Howard Martin Temin

About Howard Martin Temin

Who is it?: Geneticist and Virologist
Birth Day: December 10, 1934
Birth Place: Philadelphia, Pennsylvania, United States, United States
Alma mater: Swarthmore College California Institute of Technology (PhD)
Known for: Reverse transcriptase
Spouse(s): Rayla Greenberg (m. 1962)
Children: two
Awards: NAS Award in Molecular Biology (1972) Nobel Prize in Physiology or Medicine (1975) ForMemRS (1988)
Fields: Genetics Virology
Institutions: University of Wisconsin–Madison
Thesis: The interaction of Rous sarcoma virus and cells in vitro (1960)

Howard Martin Temin

Howard Martin Temin was born on December 10, 1934 in Philadelphia, Pennsylvania, United States, United States, is Geneticist and Virologist. Howard Martin Temin was an American geneticist and virologist who won a share of the 1975 Nobel Prize in Physiology or Medicine. A medical researcher, he played a major role in discovering an enzyme that is used to generate complementary DNA (cDNA) from an RNA template, a process termed reverse transcription. His discoveries helped to gain an understanding of how some cancer cells operate and later played a crucial role in identifying the AIDS virus. Born to a mother who was active in educational affairs, he was academically inclined from a young age. During his high school years, he participated in a summer program at the Jackson Laboratory in Bar Harbor which kindled his interest in biological sciences. He published his first scientific paper at the age 18 and received his bachelor's degree from Swarthmore College in 1955 majoring and minoring in biology in the honors program. After earning his doctorate from the California Institute of Technology he embarked on a career in research during the course of which he made key contributions to the study of cancer. He independently discovered reverse transcriptase which is one of the most important discoveries of the modern era of medicine. In an ironic twist of fate, the cancer researcher was himself diagnosed with the disease and succumbed to it at the age of 59.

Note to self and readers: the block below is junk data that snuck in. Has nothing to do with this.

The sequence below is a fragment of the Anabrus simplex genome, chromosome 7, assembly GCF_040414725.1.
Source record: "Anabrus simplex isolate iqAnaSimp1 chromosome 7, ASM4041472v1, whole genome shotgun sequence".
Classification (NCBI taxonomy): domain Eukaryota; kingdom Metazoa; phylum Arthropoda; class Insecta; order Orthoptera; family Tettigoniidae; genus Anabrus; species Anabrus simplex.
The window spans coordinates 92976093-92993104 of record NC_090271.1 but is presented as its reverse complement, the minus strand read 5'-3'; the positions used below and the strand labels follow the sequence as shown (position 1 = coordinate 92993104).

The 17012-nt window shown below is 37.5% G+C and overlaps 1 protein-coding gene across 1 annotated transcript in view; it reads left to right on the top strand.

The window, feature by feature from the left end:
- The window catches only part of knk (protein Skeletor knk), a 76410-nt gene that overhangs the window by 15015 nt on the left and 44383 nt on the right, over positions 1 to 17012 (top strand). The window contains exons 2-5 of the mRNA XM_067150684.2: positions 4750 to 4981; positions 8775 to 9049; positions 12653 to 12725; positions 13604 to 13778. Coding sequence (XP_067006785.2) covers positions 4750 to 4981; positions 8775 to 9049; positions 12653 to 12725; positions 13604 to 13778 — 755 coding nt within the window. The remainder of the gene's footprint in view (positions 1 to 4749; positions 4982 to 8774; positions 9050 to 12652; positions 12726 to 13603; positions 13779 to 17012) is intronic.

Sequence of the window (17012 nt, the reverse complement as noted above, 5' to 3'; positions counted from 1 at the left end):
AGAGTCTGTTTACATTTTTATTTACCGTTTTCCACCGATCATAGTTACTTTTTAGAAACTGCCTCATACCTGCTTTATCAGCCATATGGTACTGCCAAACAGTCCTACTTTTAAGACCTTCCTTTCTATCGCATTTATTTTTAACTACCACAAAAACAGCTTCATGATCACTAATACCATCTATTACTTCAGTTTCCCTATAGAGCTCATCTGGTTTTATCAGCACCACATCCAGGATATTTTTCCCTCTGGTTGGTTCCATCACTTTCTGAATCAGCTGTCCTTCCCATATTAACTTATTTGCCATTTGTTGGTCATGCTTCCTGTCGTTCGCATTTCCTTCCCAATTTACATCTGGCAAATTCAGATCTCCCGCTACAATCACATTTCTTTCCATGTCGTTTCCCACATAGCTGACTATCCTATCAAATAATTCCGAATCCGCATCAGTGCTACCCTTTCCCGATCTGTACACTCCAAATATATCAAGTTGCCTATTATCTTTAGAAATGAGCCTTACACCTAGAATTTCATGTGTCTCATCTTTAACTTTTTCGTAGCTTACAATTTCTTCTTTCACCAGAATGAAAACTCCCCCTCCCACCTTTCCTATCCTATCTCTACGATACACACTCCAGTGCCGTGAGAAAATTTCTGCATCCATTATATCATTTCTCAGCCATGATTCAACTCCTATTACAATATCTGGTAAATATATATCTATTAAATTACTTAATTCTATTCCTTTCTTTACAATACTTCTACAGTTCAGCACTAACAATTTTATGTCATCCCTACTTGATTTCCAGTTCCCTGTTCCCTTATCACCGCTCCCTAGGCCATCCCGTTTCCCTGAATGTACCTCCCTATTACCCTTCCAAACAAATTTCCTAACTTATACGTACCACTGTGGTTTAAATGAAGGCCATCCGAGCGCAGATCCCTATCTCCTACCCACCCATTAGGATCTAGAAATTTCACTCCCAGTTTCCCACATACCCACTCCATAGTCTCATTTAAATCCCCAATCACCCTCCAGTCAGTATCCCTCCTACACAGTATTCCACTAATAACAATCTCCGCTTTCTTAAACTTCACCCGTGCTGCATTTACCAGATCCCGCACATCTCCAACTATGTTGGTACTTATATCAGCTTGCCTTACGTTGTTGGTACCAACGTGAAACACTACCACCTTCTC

Howard Martin Temin is a member of Virologists

Does Howard Martin Temin Dead or Alive?

As per our current Database, Howard Martin Temin has been died on February 9, 1994(1994-02-09) (aged 59)\nMadison, Wisconsin.

🎂 Howard Martin Temin - Age, Bio, Faces and Birthday

When Howard Martin Temin die, Howard Martin Temin was 59 years old.

Popular As Howard Martin Temin
Occupation Virologists
Age 59 years old
Zodiac Sign Capricorn
Born December 10, 1934 (Philadelphia, Pennsylvania, United States, United States)
Birthday December 10
Town/City Philadelphia, Pennsylvania, United States, United States
Nationality United States

🌙 Zodiac